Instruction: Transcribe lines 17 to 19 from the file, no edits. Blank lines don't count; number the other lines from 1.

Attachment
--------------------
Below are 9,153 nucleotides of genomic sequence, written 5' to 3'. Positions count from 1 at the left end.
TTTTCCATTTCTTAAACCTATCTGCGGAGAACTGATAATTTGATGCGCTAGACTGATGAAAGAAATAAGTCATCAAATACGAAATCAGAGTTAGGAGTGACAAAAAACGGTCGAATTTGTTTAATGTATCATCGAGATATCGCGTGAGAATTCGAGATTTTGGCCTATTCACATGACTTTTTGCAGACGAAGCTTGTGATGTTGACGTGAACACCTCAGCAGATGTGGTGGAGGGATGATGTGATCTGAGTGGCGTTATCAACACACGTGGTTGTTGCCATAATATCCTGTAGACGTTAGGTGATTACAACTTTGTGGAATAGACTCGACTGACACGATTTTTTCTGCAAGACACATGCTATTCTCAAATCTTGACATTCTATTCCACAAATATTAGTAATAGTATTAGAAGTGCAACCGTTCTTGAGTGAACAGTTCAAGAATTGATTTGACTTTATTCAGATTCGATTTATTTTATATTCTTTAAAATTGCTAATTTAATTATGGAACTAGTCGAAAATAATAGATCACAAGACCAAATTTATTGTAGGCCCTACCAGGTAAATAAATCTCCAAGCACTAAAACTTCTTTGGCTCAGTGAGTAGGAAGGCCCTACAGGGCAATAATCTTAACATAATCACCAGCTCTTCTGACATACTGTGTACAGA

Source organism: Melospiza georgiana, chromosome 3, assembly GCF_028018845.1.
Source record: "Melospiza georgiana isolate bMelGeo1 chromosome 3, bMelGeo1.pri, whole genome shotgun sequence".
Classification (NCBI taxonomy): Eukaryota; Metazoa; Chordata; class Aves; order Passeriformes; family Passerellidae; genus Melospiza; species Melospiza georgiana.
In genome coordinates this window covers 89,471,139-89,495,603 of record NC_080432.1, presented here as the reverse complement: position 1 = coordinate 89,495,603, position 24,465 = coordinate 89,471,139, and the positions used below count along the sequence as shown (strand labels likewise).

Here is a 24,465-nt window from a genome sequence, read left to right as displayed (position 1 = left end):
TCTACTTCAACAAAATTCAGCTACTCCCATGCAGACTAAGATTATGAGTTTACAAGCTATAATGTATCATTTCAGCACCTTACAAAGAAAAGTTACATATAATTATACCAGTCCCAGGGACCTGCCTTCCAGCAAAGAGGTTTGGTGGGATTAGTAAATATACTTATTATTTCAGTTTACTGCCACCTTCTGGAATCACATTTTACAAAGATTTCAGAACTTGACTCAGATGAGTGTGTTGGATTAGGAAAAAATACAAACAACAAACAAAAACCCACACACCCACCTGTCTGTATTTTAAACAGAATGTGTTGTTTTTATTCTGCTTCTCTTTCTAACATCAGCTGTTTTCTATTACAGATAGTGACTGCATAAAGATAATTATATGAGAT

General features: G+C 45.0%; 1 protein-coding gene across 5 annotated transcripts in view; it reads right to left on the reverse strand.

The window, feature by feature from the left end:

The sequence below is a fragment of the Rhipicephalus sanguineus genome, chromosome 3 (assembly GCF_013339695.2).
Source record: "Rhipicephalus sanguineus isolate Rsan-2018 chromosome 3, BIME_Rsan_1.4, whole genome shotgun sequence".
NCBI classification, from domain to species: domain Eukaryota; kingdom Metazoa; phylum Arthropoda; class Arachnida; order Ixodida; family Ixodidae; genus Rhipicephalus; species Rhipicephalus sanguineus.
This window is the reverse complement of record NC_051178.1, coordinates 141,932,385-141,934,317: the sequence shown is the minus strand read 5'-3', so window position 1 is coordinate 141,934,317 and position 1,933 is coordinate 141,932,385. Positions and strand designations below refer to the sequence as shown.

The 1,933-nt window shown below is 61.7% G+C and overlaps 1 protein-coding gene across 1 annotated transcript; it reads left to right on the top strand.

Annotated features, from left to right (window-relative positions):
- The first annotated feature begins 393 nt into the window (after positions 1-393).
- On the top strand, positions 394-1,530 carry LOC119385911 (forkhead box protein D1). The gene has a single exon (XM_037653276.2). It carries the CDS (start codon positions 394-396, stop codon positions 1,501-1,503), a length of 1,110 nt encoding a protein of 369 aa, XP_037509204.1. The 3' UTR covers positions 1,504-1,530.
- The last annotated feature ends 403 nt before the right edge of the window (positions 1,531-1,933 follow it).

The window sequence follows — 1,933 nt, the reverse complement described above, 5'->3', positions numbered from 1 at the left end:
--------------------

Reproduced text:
- The first annotated feature begins 393 nt into the window (after positions 1-393).
- On the top strand, positions 394-1,530 carry LOC119385911 (forkhead box protein D1). The gene has a single exon (XM_037653276.2). It carries the CDS (start codon positions 394-396, stop codon positions 1,501-1,503), a length of 1,110 nt encoding a protein of 369 aa, XP_037509204.1. The 3' UTR covers positions 1,504-1,530.
- The last annotated feature ends 403 nt before the right edge of the window (positions 1,531-1,933 follow it).